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Amazon’s Ad-supported Kindle Price: Too High?

TUAW on the release of an ad-supported Kindle from Amazon:

“Still, the $114 price point seems a little silly; $99 would be a much better psychological buy-in point.”

I think that $25 is a fair reflection of the value of the ads. Remember, these ads are home-screen only, and not in the books. Pundits constantly over-estimate the amount of revenue that ads can bring in, and the expectation that Amazon could price a Kindle at $99 based on these kinds of ads is wrong.

No one in the world knows more than Amazon about pricing for a profit.

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  • http://loud.anotherquietday.com Baldur

    What you say is absolutely true, but what TUAW says is also true—from the buyer’s perspective. The problem here is that there is a huge disparity in the value of the ad from the advertiser’s perspective and the annoyance of the reader’s part. A device where a part of it has been permanently auctioned off to ad cos is a hard enough a sell even if it were cheaper.

  • http://www.facebook.com/craiggrannell Craig Grannell

    I’m not sure they should have bothered at all. Are people really going, man, I’d buy a Kindle if only it was 25 bucks cheaper? Better to stick with it as a clean brand, free from annoying ads, or to get enough ad revenue in to push it below a price-point that’d make more people sit up and take notice. (I agree with TUAW that $99 would be a sweet spot for that in the USA.) Still, this might just be a test run—if it takes off, the slots would get pricier for advertisers and the price would fall. I suspect Amazon’s real aim would be to get an ad-funded Kindle down to free, supported/subsidised by advertisers.

  • http://www.technovia.co.uk Ian Betteridge

    Some people will like the ability to save $25. Honestly, I’ll say it again: there isn’t a company in the world that understands pricing better than Amazon, far, far better than you, me, or TUAW. They have more data about what sells at what price points than anyone else in the world.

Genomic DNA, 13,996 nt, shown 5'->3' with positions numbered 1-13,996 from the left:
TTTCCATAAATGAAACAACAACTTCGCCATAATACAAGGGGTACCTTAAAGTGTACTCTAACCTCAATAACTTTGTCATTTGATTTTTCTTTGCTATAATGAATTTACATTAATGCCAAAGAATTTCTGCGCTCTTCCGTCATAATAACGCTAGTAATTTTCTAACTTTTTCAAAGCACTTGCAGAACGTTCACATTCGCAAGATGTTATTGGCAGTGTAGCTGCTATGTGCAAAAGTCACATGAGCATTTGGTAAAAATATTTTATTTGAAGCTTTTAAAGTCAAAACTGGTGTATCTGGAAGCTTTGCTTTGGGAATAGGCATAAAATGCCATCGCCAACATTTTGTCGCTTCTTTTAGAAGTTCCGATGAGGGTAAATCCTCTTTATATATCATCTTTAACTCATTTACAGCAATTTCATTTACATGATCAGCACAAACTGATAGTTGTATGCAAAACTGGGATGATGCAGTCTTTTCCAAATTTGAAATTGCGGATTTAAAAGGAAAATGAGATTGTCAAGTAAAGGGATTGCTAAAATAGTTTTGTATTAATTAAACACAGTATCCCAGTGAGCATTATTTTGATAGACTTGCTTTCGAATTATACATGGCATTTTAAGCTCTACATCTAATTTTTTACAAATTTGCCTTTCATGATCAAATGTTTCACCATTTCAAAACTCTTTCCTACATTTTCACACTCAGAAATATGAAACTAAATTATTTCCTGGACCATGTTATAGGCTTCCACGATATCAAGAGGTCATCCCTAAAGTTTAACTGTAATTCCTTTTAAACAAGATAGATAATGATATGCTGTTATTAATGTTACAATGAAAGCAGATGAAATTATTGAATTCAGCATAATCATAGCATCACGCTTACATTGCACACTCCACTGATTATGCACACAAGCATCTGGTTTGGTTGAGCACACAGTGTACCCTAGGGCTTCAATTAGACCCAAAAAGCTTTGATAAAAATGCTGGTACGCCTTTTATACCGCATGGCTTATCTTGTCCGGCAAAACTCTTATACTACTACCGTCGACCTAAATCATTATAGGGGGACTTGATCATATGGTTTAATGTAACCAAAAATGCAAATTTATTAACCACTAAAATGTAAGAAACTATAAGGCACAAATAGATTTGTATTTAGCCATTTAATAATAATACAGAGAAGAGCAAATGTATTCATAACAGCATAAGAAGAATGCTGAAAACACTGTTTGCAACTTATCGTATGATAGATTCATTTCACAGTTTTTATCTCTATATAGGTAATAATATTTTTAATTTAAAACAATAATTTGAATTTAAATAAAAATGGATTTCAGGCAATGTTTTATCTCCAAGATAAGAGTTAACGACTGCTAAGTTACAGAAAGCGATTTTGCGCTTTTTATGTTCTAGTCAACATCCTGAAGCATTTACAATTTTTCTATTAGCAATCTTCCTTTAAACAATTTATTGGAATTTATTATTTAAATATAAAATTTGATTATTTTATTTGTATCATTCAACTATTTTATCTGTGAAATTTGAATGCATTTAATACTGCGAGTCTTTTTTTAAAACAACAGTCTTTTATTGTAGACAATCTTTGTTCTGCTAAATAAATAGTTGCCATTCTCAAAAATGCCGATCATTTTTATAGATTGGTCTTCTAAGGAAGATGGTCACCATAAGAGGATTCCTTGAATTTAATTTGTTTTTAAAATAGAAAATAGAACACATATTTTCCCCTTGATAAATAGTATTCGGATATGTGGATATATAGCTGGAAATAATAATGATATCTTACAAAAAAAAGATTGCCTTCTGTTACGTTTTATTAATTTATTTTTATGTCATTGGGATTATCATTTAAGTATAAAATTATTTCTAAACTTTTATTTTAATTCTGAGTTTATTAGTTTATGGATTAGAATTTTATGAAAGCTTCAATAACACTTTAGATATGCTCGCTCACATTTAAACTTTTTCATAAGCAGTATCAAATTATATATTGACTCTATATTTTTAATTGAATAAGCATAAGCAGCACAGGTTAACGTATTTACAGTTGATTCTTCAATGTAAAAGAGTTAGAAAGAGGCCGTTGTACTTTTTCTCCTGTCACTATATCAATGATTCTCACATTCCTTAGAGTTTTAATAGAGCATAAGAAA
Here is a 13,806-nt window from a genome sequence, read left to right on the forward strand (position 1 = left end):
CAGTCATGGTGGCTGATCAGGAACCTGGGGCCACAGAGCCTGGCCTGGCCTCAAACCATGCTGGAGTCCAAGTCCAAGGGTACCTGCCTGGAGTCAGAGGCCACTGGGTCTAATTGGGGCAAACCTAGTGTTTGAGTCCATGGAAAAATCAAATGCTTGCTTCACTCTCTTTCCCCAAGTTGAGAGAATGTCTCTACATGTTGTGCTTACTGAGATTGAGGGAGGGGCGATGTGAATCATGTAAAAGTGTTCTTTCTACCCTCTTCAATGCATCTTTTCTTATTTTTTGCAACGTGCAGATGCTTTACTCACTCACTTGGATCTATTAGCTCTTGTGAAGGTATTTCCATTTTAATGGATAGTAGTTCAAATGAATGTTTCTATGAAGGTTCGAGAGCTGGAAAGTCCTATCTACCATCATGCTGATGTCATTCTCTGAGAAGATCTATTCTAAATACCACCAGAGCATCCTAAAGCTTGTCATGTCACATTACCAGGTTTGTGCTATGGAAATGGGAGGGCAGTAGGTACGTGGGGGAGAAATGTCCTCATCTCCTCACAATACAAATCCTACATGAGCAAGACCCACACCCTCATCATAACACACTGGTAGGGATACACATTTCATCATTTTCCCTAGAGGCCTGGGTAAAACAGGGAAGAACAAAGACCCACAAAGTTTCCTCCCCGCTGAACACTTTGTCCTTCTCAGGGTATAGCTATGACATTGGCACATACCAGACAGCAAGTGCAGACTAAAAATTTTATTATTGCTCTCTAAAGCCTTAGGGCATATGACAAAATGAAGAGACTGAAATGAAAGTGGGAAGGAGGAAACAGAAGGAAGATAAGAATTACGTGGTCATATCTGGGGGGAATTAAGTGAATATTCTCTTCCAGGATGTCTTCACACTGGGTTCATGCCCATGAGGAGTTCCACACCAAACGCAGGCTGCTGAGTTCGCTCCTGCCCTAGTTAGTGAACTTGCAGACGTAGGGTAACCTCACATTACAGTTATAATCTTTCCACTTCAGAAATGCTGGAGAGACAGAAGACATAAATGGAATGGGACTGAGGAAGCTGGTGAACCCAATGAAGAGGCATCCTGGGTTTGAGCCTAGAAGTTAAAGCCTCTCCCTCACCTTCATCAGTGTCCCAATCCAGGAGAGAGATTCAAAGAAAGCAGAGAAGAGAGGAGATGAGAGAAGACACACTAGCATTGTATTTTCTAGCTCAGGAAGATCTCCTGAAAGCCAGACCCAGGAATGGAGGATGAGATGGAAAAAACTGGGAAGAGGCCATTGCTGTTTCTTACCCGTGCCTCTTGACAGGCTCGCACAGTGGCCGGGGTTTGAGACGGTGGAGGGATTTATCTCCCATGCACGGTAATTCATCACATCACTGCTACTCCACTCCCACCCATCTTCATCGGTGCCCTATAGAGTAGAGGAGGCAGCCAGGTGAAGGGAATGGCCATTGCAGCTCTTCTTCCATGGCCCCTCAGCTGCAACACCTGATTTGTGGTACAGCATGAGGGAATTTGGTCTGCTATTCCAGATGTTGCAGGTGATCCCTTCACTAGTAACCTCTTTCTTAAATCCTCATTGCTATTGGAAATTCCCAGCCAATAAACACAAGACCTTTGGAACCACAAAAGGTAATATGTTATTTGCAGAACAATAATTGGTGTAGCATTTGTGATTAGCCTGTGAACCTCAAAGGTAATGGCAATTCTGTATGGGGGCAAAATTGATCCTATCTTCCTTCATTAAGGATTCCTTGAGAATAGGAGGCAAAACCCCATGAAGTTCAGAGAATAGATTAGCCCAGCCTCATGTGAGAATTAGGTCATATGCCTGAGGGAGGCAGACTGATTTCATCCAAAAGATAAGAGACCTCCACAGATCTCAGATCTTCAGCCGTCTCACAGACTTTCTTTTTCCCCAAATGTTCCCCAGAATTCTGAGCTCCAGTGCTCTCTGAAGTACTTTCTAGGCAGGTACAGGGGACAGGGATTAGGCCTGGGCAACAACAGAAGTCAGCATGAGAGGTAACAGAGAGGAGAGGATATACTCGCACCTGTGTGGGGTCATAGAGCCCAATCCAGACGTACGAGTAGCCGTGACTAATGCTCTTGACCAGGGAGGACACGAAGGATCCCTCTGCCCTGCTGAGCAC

• http://www.technovia.co.uk Ian Betteridge

    I’m actually always astounded when people talk about “annoying” ads. All ads *aren’t* annoying.

    Consider this: those ads at the top of Google search are incredibly well clicked on. The reason? They’re *useful*.

    An interstitial is annoying. The “Man your man can smell like” campaign? Entertaining (and massively popular).

    Saying “annoying ads” is like saying “shit content”.

  • Anonymous

    I think it’s worth remembering too that the scope for ‘annoying’ i.e. distracting ads on a kindle is significantly less than it is on devices which allow animation, colour and sound. Certainly no more annoying than an ad on the back of whatever magazine you’re reading.

  • http://loud.anotherquietday.com Baldur

    Ads aren’t annoying, really, but auctioning off a part of a device you’ve paid for to advertisers certainly is. You see ‘annoyance’ and assume I’m referring to the ads. What I mean is that the deal, the loss of control, the package as presented, comes with considerable annoyances for the reader. For example, making the screensaver customisable is one of the most requested features among avid Kindle users.

    I do disagree with you about ads in general (there is a huge difference between a search ad that ties in with intent and the rest), but that is irrelevant in this case. This is going to look to readers more like the tactics used by Microsoft to cripple Windows 7 for netbooks than a subsidy.

    IMHO, as usual :-D

  • http://loud.anotherquietday.com Baldur

    There’s also a chance that this will increase the sales of the now mid-range Wifi Kindle. A very slightly cheaper device with a clear and understandable drawback makes upsells easier.

  • http://www.technovia.co.uk Ian Betteridge

    Thinking about it from an advertiser’s perspective: If your ad is relying on being annoying, “yr doin it rong”, as they say :)

  • http://www.technovia.co.uk Ian Betteridge

    Well, obviously: If it was annoying to someone, they’d hardly be likely to buy it :)

    (As an aside: One of the things I find fascinating about the debate about ad and user data is that user data is precisely what you need to make ads more relevant – as you put it, to “tie in with intent”. And yet the people who are most annoyed by irrelevant ads are the ones more strongly resisting giving data, even when that data is anonymised and impossible to pin on their real world identity. There’s a post in this, somewhere…)

  • http://www.joewilcox.com Joe Wilcox

    I was going to write about $99 as better, too. TUAW got there first, and I agree.